Dr. Louann Brizendine has written an important commentary at the CNN.com website, proclaiming, “Let Men be Men.” Men and women should read the column. Men to confirm our own self-knowledge, here recognized by an avowed feminist, that there’s nothing wrong with the way our brains work in regard to sex, because we are wired that way.
Perhaps the biggest difference between the male and female brain is that men have a sexual pursuit area that is 2.5 times larger than the one in the female brain. Not only that, but beginning in their teens, they produce 200 to 250 times more testosterone than they did during pre-adolescence.
If testosterone were beer, a 9-year-old boy would be getting the equivalent of a cup a day. But a 15-year-old would be getting the equivalent of nearly two gallons a day. This fuels their sexual engines and makes it impossible for them to stop thinking about female body parts and sex.
At the same time, Dr Brizendine goes on to talk about the changes the male body goes through after childbirth, including massive decreases in testosterone, which makes dads more willing and able to help with the baby.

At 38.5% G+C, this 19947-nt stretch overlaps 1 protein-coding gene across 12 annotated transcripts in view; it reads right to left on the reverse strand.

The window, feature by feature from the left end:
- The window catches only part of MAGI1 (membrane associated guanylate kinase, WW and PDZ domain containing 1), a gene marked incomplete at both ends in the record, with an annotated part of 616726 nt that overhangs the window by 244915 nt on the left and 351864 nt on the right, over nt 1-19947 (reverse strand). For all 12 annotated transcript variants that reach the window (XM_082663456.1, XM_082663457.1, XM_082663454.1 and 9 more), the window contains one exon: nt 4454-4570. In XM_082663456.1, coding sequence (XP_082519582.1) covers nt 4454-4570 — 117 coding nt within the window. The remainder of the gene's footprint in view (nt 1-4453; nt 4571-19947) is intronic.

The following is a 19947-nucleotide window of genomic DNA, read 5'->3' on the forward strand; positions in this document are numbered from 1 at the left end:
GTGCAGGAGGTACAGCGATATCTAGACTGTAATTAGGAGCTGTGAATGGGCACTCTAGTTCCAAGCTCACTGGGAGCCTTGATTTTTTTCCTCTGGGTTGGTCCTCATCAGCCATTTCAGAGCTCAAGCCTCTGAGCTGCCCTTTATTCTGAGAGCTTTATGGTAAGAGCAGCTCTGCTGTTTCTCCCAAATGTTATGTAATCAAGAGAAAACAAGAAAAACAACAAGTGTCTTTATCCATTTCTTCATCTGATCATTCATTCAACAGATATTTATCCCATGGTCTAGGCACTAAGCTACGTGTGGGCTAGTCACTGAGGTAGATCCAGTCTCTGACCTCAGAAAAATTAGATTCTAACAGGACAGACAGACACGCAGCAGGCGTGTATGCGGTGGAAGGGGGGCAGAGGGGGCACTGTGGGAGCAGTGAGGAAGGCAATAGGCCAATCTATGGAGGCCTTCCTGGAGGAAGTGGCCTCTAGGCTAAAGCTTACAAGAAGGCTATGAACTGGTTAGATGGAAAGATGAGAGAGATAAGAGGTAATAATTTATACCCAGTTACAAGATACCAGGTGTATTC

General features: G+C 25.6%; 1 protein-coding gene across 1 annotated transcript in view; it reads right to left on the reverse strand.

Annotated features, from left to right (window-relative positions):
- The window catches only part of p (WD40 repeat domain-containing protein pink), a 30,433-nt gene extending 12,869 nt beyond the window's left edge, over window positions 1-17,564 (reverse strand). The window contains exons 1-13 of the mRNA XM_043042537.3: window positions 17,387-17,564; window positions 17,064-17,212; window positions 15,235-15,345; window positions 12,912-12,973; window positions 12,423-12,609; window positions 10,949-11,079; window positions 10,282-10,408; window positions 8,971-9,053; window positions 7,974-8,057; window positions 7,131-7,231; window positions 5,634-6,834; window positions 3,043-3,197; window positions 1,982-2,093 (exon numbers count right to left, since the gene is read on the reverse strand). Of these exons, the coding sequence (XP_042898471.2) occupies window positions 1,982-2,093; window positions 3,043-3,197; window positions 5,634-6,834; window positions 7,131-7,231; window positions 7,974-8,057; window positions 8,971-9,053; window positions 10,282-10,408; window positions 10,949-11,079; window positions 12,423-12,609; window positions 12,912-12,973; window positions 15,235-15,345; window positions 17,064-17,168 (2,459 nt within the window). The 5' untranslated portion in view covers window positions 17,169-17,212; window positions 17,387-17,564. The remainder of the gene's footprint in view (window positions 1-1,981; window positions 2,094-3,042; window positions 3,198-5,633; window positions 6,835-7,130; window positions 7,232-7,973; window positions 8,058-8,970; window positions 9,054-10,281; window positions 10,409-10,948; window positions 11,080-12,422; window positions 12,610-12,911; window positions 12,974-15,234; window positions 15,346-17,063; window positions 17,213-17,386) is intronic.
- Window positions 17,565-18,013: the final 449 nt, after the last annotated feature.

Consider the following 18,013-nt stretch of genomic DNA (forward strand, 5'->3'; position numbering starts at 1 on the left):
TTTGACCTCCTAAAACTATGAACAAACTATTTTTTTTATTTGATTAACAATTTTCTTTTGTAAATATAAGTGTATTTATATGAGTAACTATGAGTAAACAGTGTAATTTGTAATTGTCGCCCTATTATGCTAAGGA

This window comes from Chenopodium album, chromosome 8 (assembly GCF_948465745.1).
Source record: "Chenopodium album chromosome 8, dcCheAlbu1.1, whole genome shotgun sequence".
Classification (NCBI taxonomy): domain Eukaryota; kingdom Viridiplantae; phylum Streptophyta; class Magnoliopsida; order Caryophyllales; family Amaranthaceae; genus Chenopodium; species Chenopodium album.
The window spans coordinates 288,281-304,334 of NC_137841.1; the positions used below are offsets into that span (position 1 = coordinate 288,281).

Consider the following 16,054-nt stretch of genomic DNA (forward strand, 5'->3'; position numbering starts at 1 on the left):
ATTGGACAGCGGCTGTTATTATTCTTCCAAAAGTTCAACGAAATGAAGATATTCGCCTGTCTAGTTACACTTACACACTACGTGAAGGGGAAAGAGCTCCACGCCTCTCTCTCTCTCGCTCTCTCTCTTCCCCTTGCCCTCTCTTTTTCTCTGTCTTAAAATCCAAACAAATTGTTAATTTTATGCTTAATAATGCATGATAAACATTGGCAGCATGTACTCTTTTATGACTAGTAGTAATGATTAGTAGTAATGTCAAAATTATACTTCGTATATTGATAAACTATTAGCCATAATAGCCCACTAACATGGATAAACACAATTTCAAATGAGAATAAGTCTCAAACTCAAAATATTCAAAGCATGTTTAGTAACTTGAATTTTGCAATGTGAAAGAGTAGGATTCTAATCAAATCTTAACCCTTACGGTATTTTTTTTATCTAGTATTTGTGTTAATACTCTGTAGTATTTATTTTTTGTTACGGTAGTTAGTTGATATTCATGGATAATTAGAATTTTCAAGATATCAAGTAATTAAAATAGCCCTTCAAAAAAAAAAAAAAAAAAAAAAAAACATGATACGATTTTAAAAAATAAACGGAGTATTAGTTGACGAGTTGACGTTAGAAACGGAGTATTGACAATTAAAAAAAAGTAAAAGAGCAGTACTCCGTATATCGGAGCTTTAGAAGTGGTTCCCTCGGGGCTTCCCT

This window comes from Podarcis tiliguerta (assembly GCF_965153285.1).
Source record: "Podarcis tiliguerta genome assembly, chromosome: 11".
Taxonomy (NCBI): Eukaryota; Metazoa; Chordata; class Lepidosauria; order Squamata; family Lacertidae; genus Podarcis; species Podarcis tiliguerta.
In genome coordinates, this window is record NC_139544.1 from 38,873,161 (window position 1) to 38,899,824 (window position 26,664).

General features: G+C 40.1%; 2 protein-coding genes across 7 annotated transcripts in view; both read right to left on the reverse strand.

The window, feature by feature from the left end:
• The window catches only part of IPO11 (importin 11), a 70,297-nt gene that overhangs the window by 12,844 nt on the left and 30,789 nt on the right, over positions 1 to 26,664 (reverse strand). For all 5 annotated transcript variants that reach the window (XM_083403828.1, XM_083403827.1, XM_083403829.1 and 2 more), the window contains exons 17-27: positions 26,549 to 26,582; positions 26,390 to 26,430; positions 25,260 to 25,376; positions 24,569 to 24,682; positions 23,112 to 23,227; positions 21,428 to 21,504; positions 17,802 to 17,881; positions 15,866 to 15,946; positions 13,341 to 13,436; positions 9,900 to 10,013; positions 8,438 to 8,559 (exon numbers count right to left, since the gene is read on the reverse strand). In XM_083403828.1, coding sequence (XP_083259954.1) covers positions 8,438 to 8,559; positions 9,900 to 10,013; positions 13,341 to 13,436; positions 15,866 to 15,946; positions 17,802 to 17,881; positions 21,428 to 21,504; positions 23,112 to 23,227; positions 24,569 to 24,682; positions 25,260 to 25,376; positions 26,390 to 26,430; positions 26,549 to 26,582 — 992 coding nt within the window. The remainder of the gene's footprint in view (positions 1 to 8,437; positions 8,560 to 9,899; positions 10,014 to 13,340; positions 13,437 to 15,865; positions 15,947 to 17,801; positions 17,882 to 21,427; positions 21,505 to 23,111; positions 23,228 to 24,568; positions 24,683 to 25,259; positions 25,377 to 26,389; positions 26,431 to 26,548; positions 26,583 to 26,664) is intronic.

A man in hot pursuit of a mate doesn’t even remotely resemble a devoted, doting daddy. But that’s what his future holds. When his mate becomes pregnant, she’ll emit pheromones that will waft into his nostrils, stimulating his brain to make more of a hormone called prolactin. Her pheromones will also cause his testosterone production to drop by 30 percent.
This translates into higher auditory acuity and the ability to hear a crying baby in the middle of the night. I can attest that before we had our babies, I could sleep through most things, including crying babies on airplanes. Now, I’m the one who hears the kids cries and whimpers in the middle of the night, while my wife often slumbers on.
Dr. Brizendine suggests that moms worried about leaving their kids with dad (if that is possible in the year 2010), consider that dads’ brains align more with fatherhood with more contact with baby. As we often say at GreatDad, baby bonding does work and moms and dads should take every opportunity to get physically close to the baby, especially if feeling ambivalent about parenthood.
Note: Dr. Louann Brizendine is a member of the American Board of Psychiatry and Neurology and the National Board of Medical Examiners, and a clinical professor of psychiatry at the University of California, San Francisco. She is founder and director of the Women’s Mood and Hormone Clinic. She wrote “The Female Brain” and, just released, “The Male Brain.”